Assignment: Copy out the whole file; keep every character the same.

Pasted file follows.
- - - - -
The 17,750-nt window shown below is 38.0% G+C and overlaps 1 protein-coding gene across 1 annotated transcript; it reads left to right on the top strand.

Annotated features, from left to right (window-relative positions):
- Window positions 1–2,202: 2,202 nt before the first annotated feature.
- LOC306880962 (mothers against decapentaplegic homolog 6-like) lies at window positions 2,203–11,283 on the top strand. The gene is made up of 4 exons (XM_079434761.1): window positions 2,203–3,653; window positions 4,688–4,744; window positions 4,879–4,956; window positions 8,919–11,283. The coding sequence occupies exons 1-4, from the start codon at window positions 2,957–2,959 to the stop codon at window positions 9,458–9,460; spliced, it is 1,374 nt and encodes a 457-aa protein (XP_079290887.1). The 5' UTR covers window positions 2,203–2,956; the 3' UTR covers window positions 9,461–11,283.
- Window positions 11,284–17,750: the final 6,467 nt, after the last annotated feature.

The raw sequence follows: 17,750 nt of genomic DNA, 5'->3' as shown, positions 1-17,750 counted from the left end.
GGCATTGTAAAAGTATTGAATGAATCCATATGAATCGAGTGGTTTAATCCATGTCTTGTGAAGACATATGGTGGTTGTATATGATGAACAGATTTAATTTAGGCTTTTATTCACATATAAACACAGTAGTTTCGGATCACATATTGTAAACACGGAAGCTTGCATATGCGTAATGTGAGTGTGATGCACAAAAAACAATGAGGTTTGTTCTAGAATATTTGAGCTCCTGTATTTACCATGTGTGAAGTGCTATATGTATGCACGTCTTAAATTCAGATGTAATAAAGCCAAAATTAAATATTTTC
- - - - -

The 17,750-nt window shown below is 38.0% G+C and overlaps 1 protein-coding gene across 1 annotated transcript; it reads left to right on the top strand.

Annotated features, from left to right (window-relative positions):
- Window positions 1–2,202: 2,202 nt before the first annotated feature.
- LOC306880962 (mothers against decapentaplegic homolog 6-like) lies at window positions 2,203–11,283 on the top strand. The gene is made up of 4 exons (XM_079434761.1): window positions 2,203–3,653; window positions 4,688–4,744; window positions 4,879–4,956; window positions 8,919–11,283. The coding sequence occupies exons 1-4, from the start codon at window positions 2,957–2,959 to the stop codon at window positions 9,458–9,460; spliced, it is 1,374 nt and encodes a 457-aa protein (XP_079290887.1). The 5' UTR covers window positions 2,203–2,956; the 3' UTR covers window positions 9,461–11,283.
- Window positions 11,284–17,750: the final 6,467 nt, after the last annotated feature.

The raw sequence follows: 17,750 nt of genomic DNA, 5'->3' as shown, positions 1-17,750 counted from the left end.
GGCATTGTAAAAGTATTGAATGAATCCATATGAATCGAGTGGTTTAATCCATGTCTTGTGAAGACATATGGTGGTTGTATATGATGAACAGATTTAATTTAGGCTTTTATTCACATATAAACACAGTAGTTTCGGATCACATATTGTAAACACGGAAGCTTGCATATGCGTAATGTGAGTGTGATGCACAAAAAACAATGAGGTTTGTTCTAGAATATTTGAGCTCCTGTATTTACCATGTGTGAAGTGCTATATGTATGCACGTCTTAAATTCAGATGTAATAAAGCCAAAATTAAATATTTTC